You know, I totally understand that caution. But no one, as far as I know, called for such caution when race correction was introduced. Uh, and with many of these tools, as far as I could tell, researchers did a study. They said, "We think this is a good idea." And it happened. And there wasn't careful consideration. There wa- there was no call for modeling before people started to race correct pulmonary function tests or estimated glomerular filtration rates. Uh, and so, it seems like in the United States because physicians in, in all aspects of society are so fixated on race, the baseline assumption is that race matters, race is important. And so, therefore, the default is to race correct.
Lisa: In 2020, a tragedy changed the course of this story. On May 25th, George Floyd was killed by police in Minneapolis. It caused a reckoning on race nationwide. Just four days later, the University of Washington announced that it was transitioning away from using race and its kidney function measurement formula.
Naomi: It felt amazing. [laughs] But, um, when I first found out about it, I was actually shocked that a change was made because I went into this 100% expecting that nothing would come from it. So my view of it is like, "Okay. It's unlikely that any change will be made because medicine is slow. People are really hesitant to talk about race." Um, but the conversation is starting. And then, maybe the next round of students will move it a little bit further. Then next round... Like I, I didn't expect it to be an actual change.
So it was, um, really rewarding to see that something had actually happened. And it, it didn't justify the harms that I faced in my experiences. But it did make it seem like, "Okay. Like I made a tangible change came out of this." And I feel like I have. Like I went into medicine to make a positive influence.
Lisa: Naomi points out that there's a lot of literature that shows race correction and kidney function was simply bad science. And the change was considered for more than two years at her university hospital. It wasn't a hasty decision or unsupported by data.
Naomi: there are people that will be like, "Well, you know, these institutions are just trying to be woke. They're doing science that's not real now because they're trying to pander to, you know, people that wanna talk about race and racism all the time." But like this is a change that is gonna have tangible benefit to patients and makes it source sciences actually more accurate because we are taking into consideration the history of how these, uh, tests became racialized in the first place.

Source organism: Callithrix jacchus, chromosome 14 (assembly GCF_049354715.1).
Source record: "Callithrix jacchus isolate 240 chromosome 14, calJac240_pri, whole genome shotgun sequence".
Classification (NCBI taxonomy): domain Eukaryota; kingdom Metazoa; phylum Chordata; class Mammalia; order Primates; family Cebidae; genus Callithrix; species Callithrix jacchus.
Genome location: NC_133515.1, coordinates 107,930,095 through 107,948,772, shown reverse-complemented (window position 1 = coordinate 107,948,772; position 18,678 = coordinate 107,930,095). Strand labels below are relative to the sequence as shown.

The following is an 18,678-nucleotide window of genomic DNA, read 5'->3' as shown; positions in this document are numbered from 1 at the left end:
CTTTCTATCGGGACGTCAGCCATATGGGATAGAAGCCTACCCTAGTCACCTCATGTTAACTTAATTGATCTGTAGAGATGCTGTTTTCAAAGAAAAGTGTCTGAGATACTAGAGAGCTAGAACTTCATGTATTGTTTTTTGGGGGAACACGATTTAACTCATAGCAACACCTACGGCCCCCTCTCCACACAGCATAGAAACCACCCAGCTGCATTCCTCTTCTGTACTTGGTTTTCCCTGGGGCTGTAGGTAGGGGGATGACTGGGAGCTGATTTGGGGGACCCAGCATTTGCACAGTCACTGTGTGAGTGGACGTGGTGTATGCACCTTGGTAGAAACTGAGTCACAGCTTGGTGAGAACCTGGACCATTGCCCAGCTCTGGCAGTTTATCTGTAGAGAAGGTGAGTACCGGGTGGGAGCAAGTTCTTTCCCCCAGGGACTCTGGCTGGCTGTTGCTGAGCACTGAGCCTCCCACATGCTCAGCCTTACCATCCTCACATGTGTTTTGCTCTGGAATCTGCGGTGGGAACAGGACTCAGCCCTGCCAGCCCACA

Lisa: And it wasn't just the University of Washington. In June, Mass General Brigham Hospital in Boston announced it was eliminating its use of race correction too. Now, there was momentum. Students at other medical schools around the country were also pushing for a change.
Medical school is like going at 140 miles per hour in a Prius on the 101 in LA where there's like cracks everywhere. It's not well maintained. You know, the... My vessel feels worn.
Lisa: That's Paloma Orozco Scott, a medical student at Mount Sinai University in New York City what they're describing here is how intense medical school can be. She recalls a particularly striking lecture in her first year with Dr. Staci Leisman.
Paloma: And she gave a lecture titled Is Math which I think [laughs] is a very provocative title for many people. Um, and just even hearing the title itself could you... could probably have a two-hour dinner conversation about it. And it was so, I would call it like beautify- It was beautifully done in that she used that lecture to teach us what EGFR is and how it works.
Lisa: This is Karina Sia, a medical student at Mount Sinai who also took that class.
Paloma: And she mentioned this formula could have the ability to categorize a Black patient and a white patient differently even if their blood value is the same, right, just on the basis of their race. And, you know, there's a ton of issues with that, that I can get into such as who decides what race this patient is. Um, the study only had Black and non-Black. So for me, I'm Asian, I would just con- be considered as non-Black even though my genetics versus a white person genetics might not be exactly the same.
And then, is race genetics? Is race biology, right? And that's, I think, the ba- The major question is can you tell what someone's kidney function is gonna be like just by basis of their race? So that was the first time I heard about it. And I think the most shocking part was that it was still being used at Mount Sinai.
Lisa: The lecture itself was developed after a student in 2015 asked why race was taken into consideration when measuring kidney function. The lecture was impactful. But medical school is busy. The students moved on to the next thing. But in the summer of 2020, after the murder of George Floyd, Paloma and her classmates knew they had to do something.
Paloma: Karina called me and said, "You know, I've been thinking we need to do something." You know, every person has to do something to actively fight racism. We were... We had been taught about this thing that used race. We had been taught about which ways it was using race in ways that were somewhere between incorrect and problematic. Karina said to me, "Have you ever written a petition?" And I said, "Yeah, I have."
And so, we worked together to create this petition. And it was a really great conversations about, you know, how do we balance our scientific mind, but also our humanities background and the background about responsibility to society.